Somehow I just can’t picture all those noble Greeks walking around saying “Hi!” to one another, although obviously that’s what this student meant. Well, no, I don’t actually think she meant “say hi”; I think she meant “he wanted people to greet him.” And isn’t that what she said? But for me, the idea of Creon walking the streets hoping for a “hi” makes him far more sympathetic than he deserves.
The mind’s eye is too often closed in our image-saturated culture, and I’m afraid the mind’s ear is also not getting much of a workout. The sense of tonal appropriateness has got to become blunted when, for instance, an adult woman appears on a Kool-Ade commercial and announces “I’m a mom….” No wonder that my students speculate about “Hamlet’s relationship with his mom,” or write that “the second monster Beowulf must slay is Grendel’s mom.” (In earlier, more with-it times, I used to be able to get a delayed laugh by asking, “Why are you afraid to write ‘mother’? Do you think it’s only half a word?” Nobody gets that joke anymore. Now I try to make the tone point by recommending to students that they just “go all the way and write ‘Mommy.'” Sometimes somebody says “Oh!”)
Can we blame television alone, or must we also ask what our students are reading, and look at a culture where nobody dresses up for anything except job interviews and slangy insults have become the medium of political discourse? The element of tone seems no longer to be a reliable guide in word choice because our culture doesn’t encourage us to internalize it. Or, as one student wisely observed, “The way we use language isn’t proper in our everyday lives and that’s how kids usually speak.”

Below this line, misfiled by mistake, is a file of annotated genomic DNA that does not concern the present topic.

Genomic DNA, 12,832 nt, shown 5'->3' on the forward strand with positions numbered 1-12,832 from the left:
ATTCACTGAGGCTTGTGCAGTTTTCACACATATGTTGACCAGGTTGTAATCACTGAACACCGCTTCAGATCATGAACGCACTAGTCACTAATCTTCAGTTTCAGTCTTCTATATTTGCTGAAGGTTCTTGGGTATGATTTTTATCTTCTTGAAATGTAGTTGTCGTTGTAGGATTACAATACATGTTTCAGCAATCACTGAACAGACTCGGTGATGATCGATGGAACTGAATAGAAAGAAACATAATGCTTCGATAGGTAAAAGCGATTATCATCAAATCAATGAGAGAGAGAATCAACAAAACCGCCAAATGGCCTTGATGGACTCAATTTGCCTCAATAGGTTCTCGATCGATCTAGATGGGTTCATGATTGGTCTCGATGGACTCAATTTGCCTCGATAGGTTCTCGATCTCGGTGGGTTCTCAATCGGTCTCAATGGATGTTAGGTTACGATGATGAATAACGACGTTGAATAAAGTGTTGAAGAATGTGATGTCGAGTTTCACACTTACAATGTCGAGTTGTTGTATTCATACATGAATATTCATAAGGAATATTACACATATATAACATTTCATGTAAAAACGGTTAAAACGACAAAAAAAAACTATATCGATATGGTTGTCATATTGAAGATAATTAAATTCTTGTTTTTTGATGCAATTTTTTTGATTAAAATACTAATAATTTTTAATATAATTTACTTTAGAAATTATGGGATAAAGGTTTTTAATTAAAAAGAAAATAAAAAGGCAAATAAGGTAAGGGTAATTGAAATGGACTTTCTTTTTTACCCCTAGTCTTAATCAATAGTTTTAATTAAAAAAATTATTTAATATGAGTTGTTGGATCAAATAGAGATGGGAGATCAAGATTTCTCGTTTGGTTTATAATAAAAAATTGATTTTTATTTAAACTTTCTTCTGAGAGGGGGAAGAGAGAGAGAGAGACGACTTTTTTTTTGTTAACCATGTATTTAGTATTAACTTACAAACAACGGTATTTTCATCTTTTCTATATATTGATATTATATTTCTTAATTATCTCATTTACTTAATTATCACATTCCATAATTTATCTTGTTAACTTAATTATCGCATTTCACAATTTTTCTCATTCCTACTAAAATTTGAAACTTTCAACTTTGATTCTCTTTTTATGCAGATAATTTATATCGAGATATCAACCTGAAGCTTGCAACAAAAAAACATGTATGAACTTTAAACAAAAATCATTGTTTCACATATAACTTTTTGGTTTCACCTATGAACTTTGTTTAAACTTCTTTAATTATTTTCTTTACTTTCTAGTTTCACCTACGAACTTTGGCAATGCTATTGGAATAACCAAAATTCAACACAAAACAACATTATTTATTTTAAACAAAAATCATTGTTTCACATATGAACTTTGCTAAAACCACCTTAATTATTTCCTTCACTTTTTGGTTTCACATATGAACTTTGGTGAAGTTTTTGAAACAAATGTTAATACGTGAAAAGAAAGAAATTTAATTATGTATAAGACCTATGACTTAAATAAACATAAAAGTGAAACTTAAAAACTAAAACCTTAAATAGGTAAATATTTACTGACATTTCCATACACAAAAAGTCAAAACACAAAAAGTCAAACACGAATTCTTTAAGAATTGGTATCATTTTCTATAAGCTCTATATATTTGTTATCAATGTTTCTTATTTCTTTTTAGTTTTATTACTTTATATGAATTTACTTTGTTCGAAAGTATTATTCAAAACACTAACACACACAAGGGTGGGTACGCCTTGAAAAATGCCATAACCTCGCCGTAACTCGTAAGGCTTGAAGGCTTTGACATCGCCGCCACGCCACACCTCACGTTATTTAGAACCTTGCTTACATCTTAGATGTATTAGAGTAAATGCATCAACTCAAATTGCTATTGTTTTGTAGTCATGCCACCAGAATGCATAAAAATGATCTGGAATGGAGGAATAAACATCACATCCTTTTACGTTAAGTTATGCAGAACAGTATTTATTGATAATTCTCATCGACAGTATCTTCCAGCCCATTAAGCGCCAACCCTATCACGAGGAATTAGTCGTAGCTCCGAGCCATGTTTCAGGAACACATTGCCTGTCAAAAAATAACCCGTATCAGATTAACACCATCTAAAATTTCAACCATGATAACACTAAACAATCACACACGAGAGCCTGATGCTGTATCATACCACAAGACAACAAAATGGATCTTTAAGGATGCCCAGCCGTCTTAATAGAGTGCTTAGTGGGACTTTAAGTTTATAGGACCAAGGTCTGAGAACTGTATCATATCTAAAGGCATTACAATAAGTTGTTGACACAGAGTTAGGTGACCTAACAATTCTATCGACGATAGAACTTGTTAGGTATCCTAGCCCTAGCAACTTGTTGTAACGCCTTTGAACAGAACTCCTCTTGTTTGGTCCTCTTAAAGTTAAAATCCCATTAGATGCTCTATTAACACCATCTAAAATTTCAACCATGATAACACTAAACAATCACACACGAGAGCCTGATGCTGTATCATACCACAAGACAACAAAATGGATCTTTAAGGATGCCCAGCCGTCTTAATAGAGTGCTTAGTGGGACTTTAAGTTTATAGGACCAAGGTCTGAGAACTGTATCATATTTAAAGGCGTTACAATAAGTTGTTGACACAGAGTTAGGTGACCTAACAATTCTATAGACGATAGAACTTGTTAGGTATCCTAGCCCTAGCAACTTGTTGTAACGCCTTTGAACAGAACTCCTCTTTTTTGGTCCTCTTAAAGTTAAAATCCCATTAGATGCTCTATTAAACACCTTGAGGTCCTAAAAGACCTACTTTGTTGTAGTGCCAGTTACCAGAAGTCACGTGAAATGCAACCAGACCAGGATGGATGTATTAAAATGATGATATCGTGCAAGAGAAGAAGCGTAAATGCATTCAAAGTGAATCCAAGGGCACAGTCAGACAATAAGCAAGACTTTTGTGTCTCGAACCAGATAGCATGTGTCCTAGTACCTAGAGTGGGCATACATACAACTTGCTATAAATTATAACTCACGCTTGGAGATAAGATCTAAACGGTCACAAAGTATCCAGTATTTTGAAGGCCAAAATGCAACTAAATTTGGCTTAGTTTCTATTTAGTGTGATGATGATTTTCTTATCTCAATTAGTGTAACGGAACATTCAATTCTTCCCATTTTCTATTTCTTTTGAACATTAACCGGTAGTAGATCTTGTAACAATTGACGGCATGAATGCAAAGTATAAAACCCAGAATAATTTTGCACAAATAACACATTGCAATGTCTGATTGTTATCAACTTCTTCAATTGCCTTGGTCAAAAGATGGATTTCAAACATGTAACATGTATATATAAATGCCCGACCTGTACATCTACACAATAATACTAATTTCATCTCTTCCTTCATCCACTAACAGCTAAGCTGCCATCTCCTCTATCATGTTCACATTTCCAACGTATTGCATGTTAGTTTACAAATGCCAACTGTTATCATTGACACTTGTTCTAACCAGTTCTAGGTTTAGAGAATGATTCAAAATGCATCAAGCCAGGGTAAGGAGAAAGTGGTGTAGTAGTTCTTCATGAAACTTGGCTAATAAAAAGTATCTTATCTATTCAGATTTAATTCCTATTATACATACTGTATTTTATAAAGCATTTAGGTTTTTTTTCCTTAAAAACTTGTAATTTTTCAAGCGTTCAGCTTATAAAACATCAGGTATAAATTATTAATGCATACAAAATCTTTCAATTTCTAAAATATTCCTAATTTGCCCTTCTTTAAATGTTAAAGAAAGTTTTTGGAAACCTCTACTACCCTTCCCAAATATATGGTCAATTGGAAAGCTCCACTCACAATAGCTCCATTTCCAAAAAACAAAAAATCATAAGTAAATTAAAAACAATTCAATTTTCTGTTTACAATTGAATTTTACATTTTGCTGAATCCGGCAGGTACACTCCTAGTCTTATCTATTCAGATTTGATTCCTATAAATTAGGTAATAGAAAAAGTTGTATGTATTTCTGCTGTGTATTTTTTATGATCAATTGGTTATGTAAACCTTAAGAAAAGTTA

That must be why I’ve been treated to statements like this:
“Jesus keeps his cool through the whole trial.”
“God…is known as and considered to be top notch.”
“I realize death is part of our life cycle, but it still sucks.”
They’re all true, and they’re all comprehensible, but they’re also all disconcerting at best.
Tone is challenging in the other direction, too, with students producing absurdities as they reach for greater linguistic dignity. But that’s a subject for another day.